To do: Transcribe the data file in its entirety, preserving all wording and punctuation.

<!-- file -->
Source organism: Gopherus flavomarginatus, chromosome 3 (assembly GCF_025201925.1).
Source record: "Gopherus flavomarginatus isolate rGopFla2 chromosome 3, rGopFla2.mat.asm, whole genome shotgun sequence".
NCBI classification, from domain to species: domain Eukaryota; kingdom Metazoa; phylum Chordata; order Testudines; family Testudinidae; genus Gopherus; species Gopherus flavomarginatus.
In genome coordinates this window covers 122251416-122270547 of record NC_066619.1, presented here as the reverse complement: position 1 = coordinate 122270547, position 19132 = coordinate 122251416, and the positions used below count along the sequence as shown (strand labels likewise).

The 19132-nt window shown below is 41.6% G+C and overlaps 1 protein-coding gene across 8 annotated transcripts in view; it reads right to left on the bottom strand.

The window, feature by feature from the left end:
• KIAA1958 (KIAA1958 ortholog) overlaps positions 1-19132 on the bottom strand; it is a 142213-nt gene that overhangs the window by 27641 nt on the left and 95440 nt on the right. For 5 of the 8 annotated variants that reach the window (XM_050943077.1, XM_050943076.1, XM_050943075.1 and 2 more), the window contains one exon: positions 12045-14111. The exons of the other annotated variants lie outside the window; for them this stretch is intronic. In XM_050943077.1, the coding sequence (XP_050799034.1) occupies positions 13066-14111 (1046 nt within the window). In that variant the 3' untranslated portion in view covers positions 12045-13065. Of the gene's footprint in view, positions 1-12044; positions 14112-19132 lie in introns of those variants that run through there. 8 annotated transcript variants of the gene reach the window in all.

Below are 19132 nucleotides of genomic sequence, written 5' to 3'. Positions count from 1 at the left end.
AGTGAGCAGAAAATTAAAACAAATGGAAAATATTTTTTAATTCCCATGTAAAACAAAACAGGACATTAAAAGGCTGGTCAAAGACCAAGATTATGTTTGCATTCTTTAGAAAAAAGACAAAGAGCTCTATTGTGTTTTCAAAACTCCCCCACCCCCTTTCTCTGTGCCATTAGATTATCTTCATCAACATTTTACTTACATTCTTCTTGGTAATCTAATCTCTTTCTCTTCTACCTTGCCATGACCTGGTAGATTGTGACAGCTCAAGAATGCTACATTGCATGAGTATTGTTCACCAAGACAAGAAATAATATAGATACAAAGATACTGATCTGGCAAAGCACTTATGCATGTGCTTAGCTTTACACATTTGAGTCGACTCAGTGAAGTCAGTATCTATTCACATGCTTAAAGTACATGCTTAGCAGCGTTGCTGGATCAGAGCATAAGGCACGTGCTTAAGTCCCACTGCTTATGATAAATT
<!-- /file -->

Source organism: Gopherus flavomarginatus, chromosome 3 (assembly GCF_025201925.1).
Source record: "Gopherus flavomarginatus isolate rGopFla2 chromosome 3, rGopFla2.mat.asm, whole genome shotgun sequence".
NCBI classification, from domain to species: domain Eukaryota; kingdom Metazoa; phylum Chordata; order Testudines; family Testudinidae; genus Gopherus; species Gopherus flavomarginatus.
In genome coordinates this window covers 122251416-122270547 of record NC_066619.1, presented here as the reverse complement: position 1 = coordinate 122270547, position 19132 = coordinate 122251416, and the positions used below count along the sequence as shown (strand labels likewise).

The 19132-nt window shown below is 41.6% G+C and overlaps 1 protein-coding gene across 8 annotated transcripts in view; it reads right to left on the bottom strand.

The window, feature by feature from the left end:
• KIAA1958 (KIAA1958 ortholog) overlaps positions 1-19132 on the bottom strand; it is a 142213-nt gene that overhangs the window by 27641 nt on the left and 95440 nt on the right. For 5 of the 8 annotated variants that reach the window (XM_050943077.1, XM_050943076.1, XM_050943075.1 and 2 more), the window contains one exon: positions 12045-14111. The exons of the other annotated variants lie outside the window; for them this stretch is intronic. In XM_050943077.1, the coding sequence (XP_050799034.1) occupies positions 13066-14111 (1046 nt within the window). In that variant the 3' untranslated portion in view covers positions 12045-13065. Of the gene's footprint in view, positions 1-12044; positions 14112-19132 lie in introns of those variants that run through there. 8 annotated transcript variants of the gene reach the window in all.

Below are 19132 nucleotides of genomic sequence, written 5' to 3'. Positions count from 1 at the left end.
AGTGAGCAGAAAATTAAAACAAATGGAAAATATTTTTTAATTCCCATGTAAAACAAAACAGGACATTAAAAGGCTGGTCAAAGACCAAGATTATGTTTGCATTCTTTAGAAAAAAGACAAAGAGCTCTATTGTGTTTTCAAAACTCCCCCACCCCCTTTCTCTGTGCCATTAGATTATCTTCATCAACATTTTACTTACATTCTTCTTGGTAATCTAATCTCTTTCTCTTCTACCTTGCCATGACCTGGTAGATTGTGACAGCTCAAGAATGCTACATTGCATGAGTATTGTTCACCAAGACAAGAAATAATATAGATACAAAGATACTGATCTGGCAAAGCACTTATGCATGTGCTTAGCTTTACACATTTGAGTCGACTCAGTGAAGTCAGTATCTATTCACATGCTTAAAGTACATGCTTAGCAGCGTTGCTGGATCAGAGCATAAGGCACGTGCTTAAGTCCCACTGCTTATGATAAATT